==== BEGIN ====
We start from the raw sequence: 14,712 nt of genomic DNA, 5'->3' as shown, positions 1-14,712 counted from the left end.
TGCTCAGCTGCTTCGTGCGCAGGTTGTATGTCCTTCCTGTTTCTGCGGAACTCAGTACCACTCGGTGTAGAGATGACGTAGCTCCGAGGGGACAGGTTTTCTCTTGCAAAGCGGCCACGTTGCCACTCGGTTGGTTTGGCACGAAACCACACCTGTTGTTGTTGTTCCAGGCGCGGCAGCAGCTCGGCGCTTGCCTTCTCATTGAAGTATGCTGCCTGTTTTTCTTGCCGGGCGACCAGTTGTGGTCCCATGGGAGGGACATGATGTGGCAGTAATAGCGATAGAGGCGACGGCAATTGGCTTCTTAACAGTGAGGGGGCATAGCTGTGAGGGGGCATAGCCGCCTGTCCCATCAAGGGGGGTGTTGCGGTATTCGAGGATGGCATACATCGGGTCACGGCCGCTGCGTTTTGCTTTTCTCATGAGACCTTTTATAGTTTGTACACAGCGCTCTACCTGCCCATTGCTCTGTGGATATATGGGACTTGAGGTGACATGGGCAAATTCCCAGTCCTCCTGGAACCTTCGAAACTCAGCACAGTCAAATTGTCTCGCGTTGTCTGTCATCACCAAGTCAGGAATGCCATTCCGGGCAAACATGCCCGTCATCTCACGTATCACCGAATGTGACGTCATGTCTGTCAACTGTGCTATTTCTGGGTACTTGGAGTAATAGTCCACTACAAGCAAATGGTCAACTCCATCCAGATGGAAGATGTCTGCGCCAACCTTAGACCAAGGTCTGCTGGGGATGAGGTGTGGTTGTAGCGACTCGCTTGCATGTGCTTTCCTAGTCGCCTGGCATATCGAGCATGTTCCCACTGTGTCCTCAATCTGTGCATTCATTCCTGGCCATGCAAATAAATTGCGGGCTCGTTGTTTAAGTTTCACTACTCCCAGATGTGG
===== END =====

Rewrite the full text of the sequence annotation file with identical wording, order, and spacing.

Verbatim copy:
We start from the raw sequence: 14,712 nt of genomic DNA, 5'->3' as shown, positions 1-14,712 counted from the left end.
TGCTCAGCTGCTTCGTGCGCAGGTTGTATGTCCTTCCTGTTTCTGCGGAACTCAGTACCACTCGGTGTAGAGATGACGTAGCTCCGAGGGGACAGGTTTTCTCTTGCAAAGCGGCCACGTTGCCACTCGGTTGGTTTGGCACGAAACCACACCTGTTGTTGTTGTTCCAGGCGCGGCAGCAGCTCGGCGCTTGCCTTCTCATTGAAGTATGCTGCCTGTTTTTCTTGCCGGGCGACCAGTTGTGGTCCCATGGGAGGGACATGATGTGGCAGTAATAGCGATAGAGGCGACGGCAATTGGCTTCTTAACAGTGAGGGGGCATAGCTGTGAGGGGGCATAGCCGCCTGTCCCATCAAGGGGGGTGTTGCGGTATTCGAGGATGGCATACATCGGGTCACGGCCGCTGCGTTTTGCTTTTCTCATGAGACCTTTTATAGTTTGTACACAGCGCTCTACCTGCCCATTGCTCTGTGGATATATGGGACTTGAGGTGACATGGGCAAATTCCCAGTCCTCCTGGAACCTTCGAAACTCAGCACAGTCAAATTGTCTCGCGTTGTCTGTCATCACCAAGTCAGGAATGCCATTCCGGGCAAACATGCCCGTCATCTCACGTATCACCGAATGTGACGTCATGTCTGTCAACTGTGCTATTTCTGGGTACTTGGAGTAATAGTCCACTACAAGCAAATGGTCAACTCCATCCAGATGGAAGATGTCTGCGCCAACCTTAGACCAAGGTCTGCTGGGGATGAGGTGTGGTTGTAGCGACTCGCTTGCATGTGCTTTCCTAGTCGCCTGGCATATCGAGCATGTTCCCACTGTGTCCTCAATCTGTGCATTCATTCCTGGCCATGCAAATAAATTGCGGGCTCGTTGTTTAAGTTTCACTACTCCCAGATGTGG